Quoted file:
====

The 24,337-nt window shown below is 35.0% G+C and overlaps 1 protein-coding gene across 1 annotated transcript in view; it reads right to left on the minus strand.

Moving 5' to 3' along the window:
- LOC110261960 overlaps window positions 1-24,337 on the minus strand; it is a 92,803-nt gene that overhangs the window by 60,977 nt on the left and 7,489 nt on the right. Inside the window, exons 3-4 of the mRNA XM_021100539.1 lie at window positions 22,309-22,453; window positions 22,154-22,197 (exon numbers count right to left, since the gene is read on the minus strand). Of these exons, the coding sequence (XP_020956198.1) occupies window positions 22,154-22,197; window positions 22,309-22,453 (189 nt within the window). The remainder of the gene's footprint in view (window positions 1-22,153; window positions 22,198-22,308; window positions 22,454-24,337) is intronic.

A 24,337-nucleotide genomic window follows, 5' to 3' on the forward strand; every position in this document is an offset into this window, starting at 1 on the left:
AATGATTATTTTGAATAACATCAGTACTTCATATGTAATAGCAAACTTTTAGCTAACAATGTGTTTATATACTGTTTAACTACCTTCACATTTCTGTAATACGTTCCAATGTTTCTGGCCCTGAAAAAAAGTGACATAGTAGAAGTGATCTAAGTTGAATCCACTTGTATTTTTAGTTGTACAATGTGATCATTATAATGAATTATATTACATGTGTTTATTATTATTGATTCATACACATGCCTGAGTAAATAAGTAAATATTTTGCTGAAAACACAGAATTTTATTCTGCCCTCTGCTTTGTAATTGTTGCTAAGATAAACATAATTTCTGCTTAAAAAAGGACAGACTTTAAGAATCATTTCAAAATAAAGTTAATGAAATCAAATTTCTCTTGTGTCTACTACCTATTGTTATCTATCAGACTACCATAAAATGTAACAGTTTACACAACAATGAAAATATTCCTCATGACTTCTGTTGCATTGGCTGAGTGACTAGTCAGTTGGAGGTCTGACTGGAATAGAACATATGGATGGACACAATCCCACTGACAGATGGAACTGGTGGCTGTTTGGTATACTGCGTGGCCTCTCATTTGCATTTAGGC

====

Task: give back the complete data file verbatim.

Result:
The 24,337-nt window shown below is 35.0% G+C and overlaps 1 protein-coding gene across 1 annotated transcript in view; it reads right to left on the minus strand.

Moving 5' to 3' along the window:
- LOC110261960 overlaps window positions 1-24,337 on the minus strand; it is a 92,803-nt gene that overhangs the window by 60,977 nt on the left and 7,489 nt on the right. Inside the window, exons 3-4 of the mRNA XM_021100539.1 lie at window positions 22,309-22,453; window positions 22,154-22,197 (exon numbers count right to left, since the gene is read on the minus strand). Of these exons, the coding sequence (XP_020956198.1) occupies window positions 22,154-22,197; window positions 22,309-22,453 (189 nt within the window). The remainder of the gene's footprint in view (window positions 1-22,153; window positions 22,198-22,308; window positions 22,454-24,337) is intronic.

A 24,337-nucleotide genomic window follows, 5' to 3' on the forward strand; every position in this document is an offset into this window, starting at 1 on the left:
AATGATTATTTTGAATAACATCAGTACTTCATATGTAATAGCAAACTTTTAGCTAACAATGTGTTTATATACTGTTTAACTACCTTCACATTTCTGTAATACGTTCCAATGTTTCTGGCCCTGAAAAAAAGTGACATAGTAGAAGTGATCTAAGTTGAATCCACTTGTATTTTTAGTTGTACAATGTGATCATTATAATGAATTATATTACATGTGTTTATTATTATTGATTCATACACATGCCTGAGTAAATAAGTAAATATTTTGCTGAAAACACAGAATTTTATTCTGCCCTCTGCTTTGTAATTGTTGCTAAGATAAACATAATTTCTGCTTAAAAAAGGACAGACTTTAAGAATCATTTCAAAATAAAGTTAATGAAATCAAATTTCTCTTGTGTCTACTACCTATTGTTATCTATCAGACTACCATAAAATGTAACAGTTTACACAACAATGAAAATATTCCTCATGACTTCTGTTGCATTGGCTGAGTGACTAGTCAGTTGGAGGTCTGACTGGAATAGAACATATGGATGGACACAATCCCACTGACAGATGGAACTGGTGGCTGTTTGGTATACTGCGTGGCCTCTCATTTGCATTTAGGC